Near the end of Crime and Punishment, Dostoevsky makes a strange move that adds a new layer to the novel and threatens to destroy it:
For Raskolnikov. a strange time had begun: it was as if a fog had suddenly descended, trapping him in hopeless, oppressive isolation… He was absolutely convinced that he’d been mistaken about many things, such as the duration and timing of certain events… He had, for example, mixed up one event with another, and considered a third to be the consequence of something that had happened solely in his imagination… (VI.1, 413)
I do not know if I am supposed to identify those specific events. Should I work back through the novel, sorting events – real, imaginary, unclear? My sense is that the exercise is largely pointless. Other novelists will take care of the problem, writing the story where the murdered only imagines that he commits the murder and so on. Vladimir Nabokov wrote one. At least one.
But if Dostoevsky does not convert his novel into an E. T. A. Hoffmann story, he does destabilize it in a Hoffmann-like way. “Svidrigailov made him especially uneasy: he even seemed to get stuck, as it were, on Svidrigailov.” Svidrigailov is Raskolnikov’s most absurd, villainous double, his least “real” double. He exists, in that he is has scenes with other characters, so is not entirely a figment of Raskolnikov’s imagination, but it often seems like some aspects of him are projections of Raskolnikov’s.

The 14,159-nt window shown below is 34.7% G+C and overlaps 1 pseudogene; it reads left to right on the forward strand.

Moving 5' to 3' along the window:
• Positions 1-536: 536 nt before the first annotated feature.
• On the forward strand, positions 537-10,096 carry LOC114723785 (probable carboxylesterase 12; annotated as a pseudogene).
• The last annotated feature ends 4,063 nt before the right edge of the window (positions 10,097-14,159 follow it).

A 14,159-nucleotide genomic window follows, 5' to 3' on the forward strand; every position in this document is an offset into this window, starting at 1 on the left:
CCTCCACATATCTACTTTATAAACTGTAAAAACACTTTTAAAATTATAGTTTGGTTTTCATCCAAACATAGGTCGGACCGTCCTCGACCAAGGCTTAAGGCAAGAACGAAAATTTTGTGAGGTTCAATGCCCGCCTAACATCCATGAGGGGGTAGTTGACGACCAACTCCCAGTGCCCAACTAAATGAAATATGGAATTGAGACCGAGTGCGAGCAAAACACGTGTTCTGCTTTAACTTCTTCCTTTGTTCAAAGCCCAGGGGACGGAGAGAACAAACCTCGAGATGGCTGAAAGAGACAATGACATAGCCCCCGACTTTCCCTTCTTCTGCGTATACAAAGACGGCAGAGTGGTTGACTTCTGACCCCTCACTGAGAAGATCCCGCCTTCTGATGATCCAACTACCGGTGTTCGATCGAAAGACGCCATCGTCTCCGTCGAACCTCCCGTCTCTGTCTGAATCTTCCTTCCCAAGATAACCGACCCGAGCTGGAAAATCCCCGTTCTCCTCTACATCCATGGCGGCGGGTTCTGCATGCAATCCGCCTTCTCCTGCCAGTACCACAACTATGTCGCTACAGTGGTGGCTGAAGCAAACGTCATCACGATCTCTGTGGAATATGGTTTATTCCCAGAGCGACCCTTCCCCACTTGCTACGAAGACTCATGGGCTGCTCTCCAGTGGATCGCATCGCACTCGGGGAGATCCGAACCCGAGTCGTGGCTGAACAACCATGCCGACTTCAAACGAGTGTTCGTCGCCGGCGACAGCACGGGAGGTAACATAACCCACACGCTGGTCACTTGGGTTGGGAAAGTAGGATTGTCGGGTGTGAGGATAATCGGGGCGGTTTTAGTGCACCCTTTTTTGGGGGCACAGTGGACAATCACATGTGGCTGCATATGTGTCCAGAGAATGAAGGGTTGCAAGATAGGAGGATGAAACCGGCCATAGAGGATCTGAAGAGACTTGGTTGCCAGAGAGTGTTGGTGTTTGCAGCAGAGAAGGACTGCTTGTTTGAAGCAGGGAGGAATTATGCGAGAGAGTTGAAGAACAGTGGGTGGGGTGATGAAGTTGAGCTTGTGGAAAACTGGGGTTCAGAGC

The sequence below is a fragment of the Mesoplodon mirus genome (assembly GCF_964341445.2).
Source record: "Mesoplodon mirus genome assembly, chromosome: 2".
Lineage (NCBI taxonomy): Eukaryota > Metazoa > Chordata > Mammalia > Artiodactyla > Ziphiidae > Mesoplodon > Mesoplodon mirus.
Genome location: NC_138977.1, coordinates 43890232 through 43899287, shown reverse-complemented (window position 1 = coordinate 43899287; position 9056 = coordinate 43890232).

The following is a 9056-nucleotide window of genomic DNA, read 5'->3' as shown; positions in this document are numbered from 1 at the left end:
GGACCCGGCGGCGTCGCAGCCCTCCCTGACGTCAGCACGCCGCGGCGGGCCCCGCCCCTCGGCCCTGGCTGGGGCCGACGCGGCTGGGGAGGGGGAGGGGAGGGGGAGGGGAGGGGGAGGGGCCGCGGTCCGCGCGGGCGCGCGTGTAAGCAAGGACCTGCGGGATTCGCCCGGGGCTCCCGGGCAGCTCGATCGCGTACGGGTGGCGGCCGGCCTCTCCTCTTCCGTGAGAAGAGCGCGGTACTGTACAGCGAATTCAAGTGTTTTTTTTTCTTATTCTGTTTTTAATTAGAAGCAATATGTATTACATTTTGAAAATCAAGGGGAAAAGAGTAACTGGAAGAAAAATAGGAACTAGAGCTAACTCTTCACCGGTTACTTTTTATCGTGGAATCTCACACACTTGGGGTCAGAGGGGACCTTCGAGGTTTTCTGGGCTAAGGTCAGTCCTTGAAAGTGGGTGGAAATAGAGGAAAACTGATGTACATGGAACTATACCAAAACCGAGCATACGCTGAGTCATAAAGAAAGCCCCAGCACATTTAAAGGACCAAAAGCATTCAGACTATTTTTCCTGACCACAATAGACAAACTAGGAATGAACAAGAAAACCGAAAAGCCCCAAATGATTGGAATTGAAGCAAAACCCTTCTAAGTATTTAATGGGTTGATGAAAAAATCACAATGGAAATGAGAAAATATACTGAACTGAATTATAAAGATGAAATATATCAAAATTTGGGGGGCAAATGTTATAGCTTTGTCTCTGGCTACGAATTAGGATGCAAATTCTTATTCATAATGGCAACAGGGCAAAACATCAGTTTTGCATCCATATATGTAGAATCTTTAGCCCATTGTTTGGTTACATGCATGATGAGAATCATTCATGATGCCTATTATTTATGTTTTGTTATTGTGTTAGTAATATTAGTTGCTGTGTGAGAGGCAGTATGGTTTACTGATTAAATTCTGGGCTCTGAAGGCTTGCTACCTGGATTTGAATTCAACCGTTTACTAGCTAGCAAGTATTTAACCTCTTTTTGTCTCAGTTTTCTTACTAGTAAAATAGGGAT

After Svidrigailov brings his series of dreams to their expected melodramatic conclusion – the novel is almost over – Dostoevsky returns to Raskolnikov. What was he doing during that chapter? “He’d spent the whole night alone, God knows where.” He is “disfigured by tiredness, foul weather, physical exhaustion and almost twenty-four hours of inner struggle” (VII.7, 481). He was out in the rain that soaked Svidrigailov. This struggle, whatever he had been doing, occurred entirely while Dostoevsky gave his attention to a secondary character. Dostoevsky never does clear up what Raskolnikov did, except that he thought about killing himself; Svidrigailov did kill himself.
I wondered, why does Dostoevsky direct me away from the central character, especially at such an important moment? But now I see that he did not. Instead, he led me through a parody of Raskolnikov’s night, as enacted by his parodic double. Everything I need to know is there, but on reversed ground. This is a strange, bold effect. It makes the entire book more dream-like.
The grotesqueries work the same way. This is how a police detective interrogates Raskolnikov:
On and on he prattled with his meaningless, empty phrases, occasionally coming out with a few enigmatic words before immediately lapsing back into nonsense again. By now he was virtually running around the room, making his chubby little legs work faster and faster, keeping his eyes to the floor, tucking his right arm behind his back and continuously waving his left in a variety of gestures, all astonishingly ill-matched to his words. (IV.5, 315)
This is Svidrigailov’s view of the afterlife:
‘I don’t believe in the life to come,’ said Raskolnikov.
Svidrigailov was deep in thought.
‘What is there’s nothing but spiders there or something like that?’ he suddenly said. (IV.1, 271)
He means it. “’[S]ome little room… with spiders in every corner, and that’s it, that’s eternity.’”
Set scenes like this alongside the continual howling, shrieking, and strange gestures of the characters, like the police inspector laughing until he turns purple, take all of this as what is real in Crime and Punishment, hardly distinguishable from what is a dream.